When I receive data carriers from an inheritance, I want to get a quick overview of what is on the floppy disk, the CDROM, the USB stick or the hard disk drive so that I can look at the interesting things first.
But I only know what is there when I read the media, right? A typical chicken and egg problem.
What is Random Sampling?
Random sampling is nothing more than looking at only every n-th part of a total set and inferring the big picture.
To find out what is on a medium, it would be sufficient to look at random blocks and determine for them, based on their byte structure, whether they fall into the categories "empty", "random", "text", "video" or "undef".
Exactly this approach is implemented in the Perl module File::FormatIdentification::RandomSampling, which can be found on CPAN under https://metacpan.org/pod/File::FormatIdentification::RandomSampling.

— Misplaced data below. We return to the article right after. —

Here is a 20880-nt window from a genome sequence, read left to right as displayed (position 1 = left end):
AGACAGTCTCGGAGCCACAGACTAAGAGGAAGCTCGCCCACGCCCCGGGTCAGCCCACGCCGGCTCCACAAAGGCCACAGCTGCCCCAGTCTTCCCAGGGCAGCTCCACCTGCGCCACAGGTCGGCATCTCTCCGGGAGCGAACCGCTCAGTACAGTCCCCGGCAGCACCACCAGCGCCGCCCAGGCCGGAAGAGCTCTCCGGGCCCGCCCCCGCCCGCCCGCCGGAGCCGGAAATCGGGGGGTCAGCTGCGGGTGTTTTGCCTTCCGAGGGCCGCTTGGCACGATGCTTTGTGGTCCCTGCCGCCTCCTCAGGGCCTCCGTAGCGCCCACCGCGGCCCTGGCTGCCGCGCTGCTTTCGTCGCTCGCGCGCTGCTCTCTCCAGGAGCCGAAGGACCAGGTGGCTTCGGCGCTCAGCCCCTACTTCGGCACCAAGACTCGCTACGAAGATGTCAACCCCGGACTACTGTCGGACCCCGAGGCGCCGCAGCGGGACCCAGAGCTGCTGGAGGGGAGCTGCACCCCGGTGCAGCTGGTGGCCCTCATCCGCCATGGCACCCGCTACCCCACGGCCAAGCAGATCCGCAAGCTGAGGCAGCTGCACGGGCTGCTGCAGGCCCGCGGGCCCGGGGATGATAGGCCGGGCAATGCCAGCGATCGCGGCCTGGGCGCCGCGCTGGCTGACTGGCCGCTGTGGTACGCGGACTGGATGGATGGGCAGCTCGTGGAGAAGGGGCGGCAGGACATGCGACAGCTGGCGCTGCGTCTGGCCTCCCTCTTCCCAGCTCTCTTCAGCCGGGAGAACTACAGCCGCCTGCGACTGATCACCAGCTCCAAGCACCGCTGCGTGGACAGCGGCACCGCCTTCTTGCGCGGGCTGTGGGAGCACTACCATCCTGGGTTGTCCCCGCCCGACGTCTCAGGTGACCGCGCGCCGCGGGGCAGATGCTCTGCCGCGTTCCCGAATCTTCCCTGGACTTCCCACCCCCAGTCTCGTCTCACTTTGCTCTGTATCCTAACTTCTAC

The above Perl module contains the program crazy_fast_image_scan.pl. The following simple call:
perl -I lib bin/crazy_fast_image_scan.pl --percent=0.000001 --image=/dev/mapper/laptop--vg-home
provides the following output:
Scanning Image /dev/mapper/laptop--vg-home with size 728982618112, checking 1423 sectors
Estimate, that the image '/dev/mapper/laptop--vg-home'
has percent of following data types:
The complete output is even more extensive. It is important to note that the examined partition was 668GB in size and was scanned in just 15s.
Importantly, the output provides only a rough estimate of what might be on the media. The choice of the sample size (here: via the --percentage parameter) determines the informative value of the estimate, as well as the duration until a result can be delivered.
In the above module, I have implemented an experimental output of the MIME-Types potentially present on the media. This is not very stable yet and needs more work, but it can help to estimate even better whether the files on a disk are interesting enough to prioritize it. Here is an example output:
The next mimetype estimation is experimental and needs further work:
The approach is to determine the MIME-Type of the files for a test corpus using other tools, determine typical bytegram values and pass the whole thing to a decision tree learner. If you are interested, you are welcome to contribute to the module.